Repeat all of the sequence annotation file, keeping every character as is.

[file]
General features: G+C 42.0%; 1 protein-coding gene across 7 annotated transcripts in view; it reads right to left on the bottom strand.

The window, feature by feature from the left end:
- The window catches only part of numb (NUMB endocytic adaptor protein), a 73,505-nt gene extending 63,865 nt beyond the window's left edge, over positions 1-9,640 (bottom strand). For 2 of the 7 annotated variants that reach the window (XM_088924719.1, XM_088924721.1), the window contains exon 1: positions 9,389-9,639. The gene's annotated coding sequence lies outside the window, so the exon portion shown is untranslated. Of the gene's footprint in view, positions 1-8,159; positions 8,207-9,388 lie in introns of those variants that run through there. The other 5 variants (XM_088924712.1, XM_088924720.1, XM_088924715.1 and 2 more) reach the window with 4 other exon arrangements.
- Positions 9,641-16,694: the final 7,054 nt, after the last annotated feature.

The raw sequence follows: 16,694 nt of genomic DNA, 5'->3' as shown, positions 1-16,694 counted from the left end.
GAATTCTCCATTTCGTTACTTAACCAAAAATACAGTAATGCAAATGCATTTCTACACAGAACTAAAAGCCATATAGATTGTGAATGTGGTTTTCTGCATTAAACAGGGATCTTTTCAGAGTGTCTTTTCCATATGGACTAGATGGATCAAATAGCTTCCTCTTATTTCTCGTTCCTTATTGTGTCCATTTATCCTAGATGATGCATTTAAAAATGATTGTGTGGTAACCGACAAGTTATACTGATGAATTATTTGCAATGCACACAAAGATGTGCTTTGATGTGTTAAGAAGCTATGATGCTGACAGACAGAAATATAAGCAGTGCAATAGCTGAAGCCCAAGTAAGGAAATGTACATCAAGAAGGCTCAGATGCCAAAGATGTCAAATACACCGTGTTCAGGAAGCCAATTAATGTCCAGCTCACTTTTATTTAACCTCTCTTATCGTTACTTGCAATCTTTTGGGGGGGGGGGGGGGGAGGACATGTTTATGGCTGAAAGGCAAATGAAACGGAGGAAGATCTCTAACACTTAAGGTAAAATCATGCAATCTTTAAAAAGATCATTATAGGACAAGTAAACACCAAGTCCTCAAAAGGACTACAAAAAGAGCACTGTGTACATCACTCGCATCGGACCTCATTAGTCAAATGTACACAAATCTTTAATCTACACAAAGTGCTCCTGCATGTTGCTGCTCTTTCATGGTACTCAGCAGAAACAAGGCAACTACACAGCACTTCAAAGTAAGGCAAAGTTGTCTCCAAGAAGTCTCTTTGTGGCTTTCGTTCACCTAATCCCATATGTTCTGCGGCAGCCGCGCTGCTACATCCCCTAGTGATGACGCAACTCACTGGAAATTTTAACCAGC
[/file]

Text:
General features: G+C 42.0%; 1 protein-coding gene across 7 annotated transcripts in view; it reads right to left on the bottom strand.

The window, feature by feature from the left end:
- The window catches only part of numb (NUMB endocytic adaptor protein), a 73,505-nt gene extending 63,865 nt beyond the window's left edge, over positions 1-9,640 (bottom strand). For 2 of the 7 annotated variants that reach the window (XM_088924719.1, XM_088924721.1), the window contains exon 1: positions 9,389-9,639. The gene's annotated coding sequence lies outside the window, so the exon portion shown is untranslated. Of the gene's footprint in view, positions 1-8,159; positions 8,207-9,388 lie in introns of those variants that run through there. The other 5 variants (XM_088924712.1, XM_088924720.1, XM_088924715.1 and 2 more) reach the window with 4 other exon arrangements.
- Positions 9,641-16,694: the final 7,054 nt, after the last annotated feature.

The raw sequence follows: 16,694 nt of genomic DNA, 5'->3' as shown, positions 1-16,694 counted from the left end.
GAATTCTCCATTTCGTTACTTAACCAAAAATACAGTAATGCAAATGCATTTCTACACAGAACTAAAAGCCATATAGATTGTGAATGTGGTTTTCTGCATTAAACAGGGATCTTTTCAGAGTGTCTTTTCCATATGGACTAGATGGATCAAATAGCTTCCTCTTATTTCTCGTTCCTTATTGTGTCCATTTATCCTAGATGATGCATTTAAAAATGATTGTGTGGTAACCGACAAGTTATACTGATGAATTATTTGCAATGCACACAAAGATGTGCTTTGATGTGTTAAGAAGCTATGATGCTGACAGACAGAAATATAAGCAGTGCAATAGCTGAAGCCCAAGTAAGGAAATGTACATCAAGAAGGCTCAGATGCCAAAGATGTCAAATACACCGTGTTCAGGAAGCCAATTAATGTCCAGCTCACTTTTATTTAACCTCTCTTATCGTTACTTGCAATCTTTTGGGGGGGGGGGGGGGGAGGACATGTTTATGGCTGAAAGGCAAATGAAACGGAGGAAGATCTCTAACACTTAAGGTAAAATCATGCAATCTTTAAAAAGATCATTATAGGACAAGTAAACACCAAGTCCTCAAAAGGACTACAAAAAGAGCACTGTGTACATCACTCGCATCGGACCTCATTAGTCAAATGTACACAAATCTTTAATCTACACAAAGTGCTCCTGCATGTTGCTGCTCTTTCATGGTACTCAGCAGAAACAAGGCAACTACACAGCACTTCAAAGTAAGGCAAAGTTGTCTCCAAGAAGTCTCTTTGTGGCTTTCGTTCACCTAATCCCATATGTTCTGCGGCAGCCGCGCTGCTACATCCCCTAGTGATGACGCAACTCACTGGAAATTTTAACCAGC